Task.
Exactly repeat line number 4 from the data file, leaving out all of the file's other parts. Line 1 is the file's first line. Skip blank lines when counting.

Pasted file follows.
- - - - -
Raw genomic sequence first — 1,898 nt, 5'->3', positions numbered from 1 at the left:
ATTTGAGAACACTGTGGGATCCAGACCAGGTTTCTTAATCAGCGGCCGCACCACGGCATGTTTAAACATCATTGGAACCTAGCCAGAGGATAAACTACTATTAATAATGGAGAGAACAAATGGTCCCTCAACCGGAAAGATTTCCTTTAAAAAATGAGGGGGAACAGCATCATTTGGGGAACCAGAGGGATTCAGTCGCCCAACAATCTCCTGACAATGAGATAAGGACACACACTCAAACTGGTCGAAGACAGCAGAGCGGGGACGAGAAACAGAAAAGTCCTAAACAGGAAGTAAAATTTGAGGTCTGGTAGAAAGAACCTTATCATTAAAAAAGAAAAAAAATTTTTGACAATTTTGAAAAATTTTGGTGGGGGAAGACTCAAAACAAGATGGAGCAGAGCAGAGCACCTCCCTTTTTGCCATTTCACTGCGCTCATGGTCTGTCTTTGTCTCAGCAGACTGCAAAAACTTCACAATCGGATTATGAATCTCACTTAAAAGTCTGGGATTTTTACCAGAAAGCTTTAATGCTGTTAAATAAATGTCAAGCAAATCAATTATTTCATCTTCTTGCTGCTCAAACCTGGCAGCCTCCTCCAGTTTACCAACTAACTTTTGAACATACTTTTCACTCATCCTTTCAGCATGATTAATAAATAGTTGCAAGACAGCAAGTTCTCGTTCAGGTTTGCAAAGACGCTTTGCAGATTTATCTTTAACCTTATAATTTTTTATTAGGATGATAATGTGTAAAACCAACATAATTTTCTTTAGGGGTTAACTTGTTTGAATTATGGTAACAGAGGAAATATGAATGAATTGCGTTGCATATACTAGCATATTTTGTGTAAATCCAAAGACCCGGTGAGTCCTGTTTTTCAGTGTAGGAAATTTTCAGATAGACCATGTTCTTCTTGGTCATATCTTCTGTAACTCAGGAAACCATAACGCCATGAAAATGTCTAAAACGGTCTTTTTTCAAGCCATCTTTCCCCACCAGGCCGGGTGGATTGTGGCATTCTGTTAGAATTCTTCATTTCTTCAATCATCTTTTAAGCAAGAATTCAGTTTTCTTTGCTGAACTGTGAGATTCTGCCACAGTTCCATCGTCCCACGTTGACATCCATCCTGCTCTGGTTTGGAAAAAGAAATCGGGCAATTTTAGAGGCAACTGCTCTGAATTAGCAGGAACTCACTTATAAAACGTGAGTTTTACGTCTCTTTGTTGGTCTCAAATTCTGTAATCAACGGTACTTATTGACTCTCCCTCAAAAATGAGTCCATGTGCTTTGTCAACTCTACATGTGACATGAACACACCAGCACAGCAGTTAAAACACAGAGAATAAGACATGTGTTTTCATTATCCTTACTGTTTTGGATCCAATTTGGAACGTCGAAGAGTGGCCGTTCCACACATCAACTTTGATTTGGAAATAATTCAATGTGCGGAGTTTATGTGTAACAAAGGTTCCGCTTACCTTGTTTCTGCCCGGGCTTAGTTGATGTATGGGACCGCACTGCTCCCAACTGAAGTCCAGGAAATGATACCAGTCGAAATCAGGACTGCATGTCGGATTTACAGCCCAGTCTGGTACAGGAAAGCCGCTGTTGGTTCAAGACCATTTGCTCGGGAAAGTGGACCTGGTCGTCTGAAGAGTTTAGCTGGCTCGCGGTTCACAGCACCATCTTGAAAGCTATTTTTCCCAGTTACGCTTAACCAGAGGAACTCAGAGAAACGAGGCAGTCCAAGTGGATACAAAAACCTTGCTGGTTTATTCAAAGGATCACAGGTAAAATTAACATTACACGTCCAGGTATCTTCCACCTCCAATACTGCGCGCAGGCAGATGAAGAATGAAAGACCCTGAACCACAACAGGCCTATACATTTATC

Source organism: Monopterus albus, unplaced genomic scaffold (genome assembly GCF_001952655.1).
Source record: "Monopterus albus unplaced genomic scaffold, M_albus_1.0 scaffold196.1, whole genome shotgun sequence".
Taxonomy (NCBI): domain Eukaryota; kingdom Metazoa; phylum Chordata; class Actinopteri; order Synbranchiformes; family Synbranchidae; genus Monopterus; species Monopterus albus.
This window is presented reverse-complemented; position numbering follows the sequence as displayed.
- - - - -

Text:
Source record: "Monopterus albus unplaced genomic scaffold, M_albus_1.0 scaffold196.1, whole genome shotgun sequence".